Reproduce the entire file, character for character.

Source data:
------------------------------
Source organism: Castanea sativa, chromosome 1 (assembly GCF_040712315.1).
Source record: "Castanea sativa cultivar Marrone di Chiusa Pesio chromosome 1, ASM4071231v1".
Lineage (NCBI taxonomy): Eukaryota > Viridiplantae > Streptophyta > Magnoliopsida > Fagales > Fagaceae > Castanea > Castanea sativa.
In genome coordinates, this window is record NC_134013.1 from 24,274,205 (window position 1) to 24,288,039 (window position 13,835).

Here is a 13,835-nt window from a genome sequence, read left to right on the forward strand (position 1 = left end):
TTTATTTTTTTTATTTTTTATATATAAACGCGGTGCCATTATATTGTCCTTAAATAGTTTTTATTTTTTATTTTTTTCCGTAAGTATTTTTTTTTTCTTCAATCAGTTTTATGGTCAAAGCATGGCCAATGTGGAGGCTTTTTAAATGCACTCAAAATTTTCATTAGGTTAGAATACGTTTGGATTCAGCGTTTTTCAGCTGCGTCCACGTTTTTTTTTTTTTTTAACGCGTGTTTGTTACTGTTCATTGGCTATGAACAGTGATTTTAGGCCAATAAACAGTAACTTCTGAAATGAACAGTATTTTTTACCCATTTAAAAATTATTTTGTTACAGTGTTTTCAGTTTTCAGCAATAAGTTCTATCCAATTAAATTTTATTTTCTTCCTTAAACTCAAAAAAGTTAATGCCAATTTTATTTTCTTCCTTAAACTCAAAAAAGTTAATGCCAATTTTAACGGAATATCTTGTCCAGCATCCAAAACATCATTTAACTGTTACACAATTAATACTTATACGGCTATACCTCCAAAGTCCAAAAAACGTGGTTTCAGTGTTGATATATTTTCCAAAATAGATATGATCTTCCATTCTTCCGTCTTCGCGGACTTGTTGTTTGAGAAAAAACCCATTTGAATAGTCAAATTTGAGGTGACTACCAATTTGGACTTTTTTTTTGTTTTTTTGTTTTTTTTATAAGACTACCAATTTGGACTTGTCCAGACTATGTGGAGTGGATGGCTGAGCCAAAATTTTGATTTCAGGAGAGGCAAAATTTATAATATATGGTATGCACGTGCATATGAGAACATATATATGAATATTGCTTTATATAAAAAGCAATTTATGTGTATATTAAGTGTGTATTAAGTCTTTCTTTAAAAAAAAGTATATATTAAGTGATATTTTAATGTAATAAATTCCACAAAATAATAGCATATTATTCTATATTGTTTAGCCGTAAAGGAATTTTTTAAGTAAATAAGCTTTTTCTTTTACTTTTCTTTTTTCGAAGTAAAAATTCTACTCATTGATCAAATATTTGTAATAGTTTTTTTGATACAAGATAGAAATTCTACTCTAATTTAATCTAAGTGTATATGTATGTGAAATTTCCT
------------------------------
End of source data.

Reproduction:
Source organism: Castanea sativa, chromosome 1 (assembly GCF_040712315.1).
Source record: "Castanea sativa cultivar Marrone di Chiusa Pesio chromosome 1, ASM4071231v1".
Lineage (NCBI taxonomy): Eukaryota > Viridiplantae > Streptophyta > Magnoliopsida > Fagales > Fagaceae > Castanea > Castanea sativa.
In genome coordinates, this window is record NC_134013.1 from 24,274,205 (window position 1) to 24,288,039 (window position 13,835).

Here is a 13,835-nt window from a genome sequence, read left to right on the forward strand (position 1 = left end):
TTTATTTTTTTTATTTTTTATATATAAACGCGGTGCCATTATATTGTCCTTAAATAGTTTTTATTTTTTATTTTTTTCCGTAAGTATTTTTTTTTTCTTCAATCAGTTTTATGGTCAAAGCATGGCCAATGTGGAGGCTTTTTAAATGCACTCAAAATTTTCATTAGGTTAGAATACGTTTGGATTCAGCGTTTTTCAGCTGCGTCCACGTTTTTTTTTTTTTTTAACGCGTGTTTGTTACTGTTCATTGGCTATGAACAGTGATTTTAGGCCAATAAACAGTAACTTCTGAAATGAACAGTATTTTTTACCCATTTAAAAATTATTTTGTTACAGTGTTTTCAGTTTTCAGCAATAAGTTCTATCCAATTAAATTTTATTTTCTTCCTTAAACTCAAAAAAGTTAATGCCAATTTTATTTTCTTCCTTAAACTCAAAAAAGTTAATGCCAATTTTAACGGAATATCTTGTCCAGCATCCAAAACATCATTTAACTGTTACACAATTAATACTTATACGGCTATACCTCCAAAGTCCAAAAAACGTGGTTTCAGTGTTGATATATTTTCCAAAATAGATATGATCTTCCATTCTTCCGTCTTCGCGGACTTGTTGTTTGAGAAAAAACCCATTTGAATAGTCAAATTTGAGGTGACTACCAATTTGGACTTTTTTTTTGTTTTTTTGTTTTTTTTATAAGACTACCAATTTGGACTTGTCCAGACTATGTGGAGTGGATGGCTGAGCCAAAATTTTGATTTCAGGAGAGGCAAAATTTATAATATATGGTATGCACGTGCATATGAGAACATATATATGAATATTGCTTTATATAAAAAGCAATTTATGTGTATATTAAGTGTGTATTAAGTCTTTCTTTAAAAAAAAGTATATATTAAGTGATATTTTAATGTAATAAATTCCACAAAATAATAGCATATTATTCTATATTGTTTAGCCGTAAAGGAATTTTTTAAGTAAATAAGCTTTTTCTTTTACTTTTCTTTTTTCGAAGTAAAAATTCTACTCATTGATCAAATATTTGTAATAGTTTTTTTGATACAAGATAGAAATTCTACTCTAATTTAATCTAAGTGTATATGTATGTGAAATTTCCT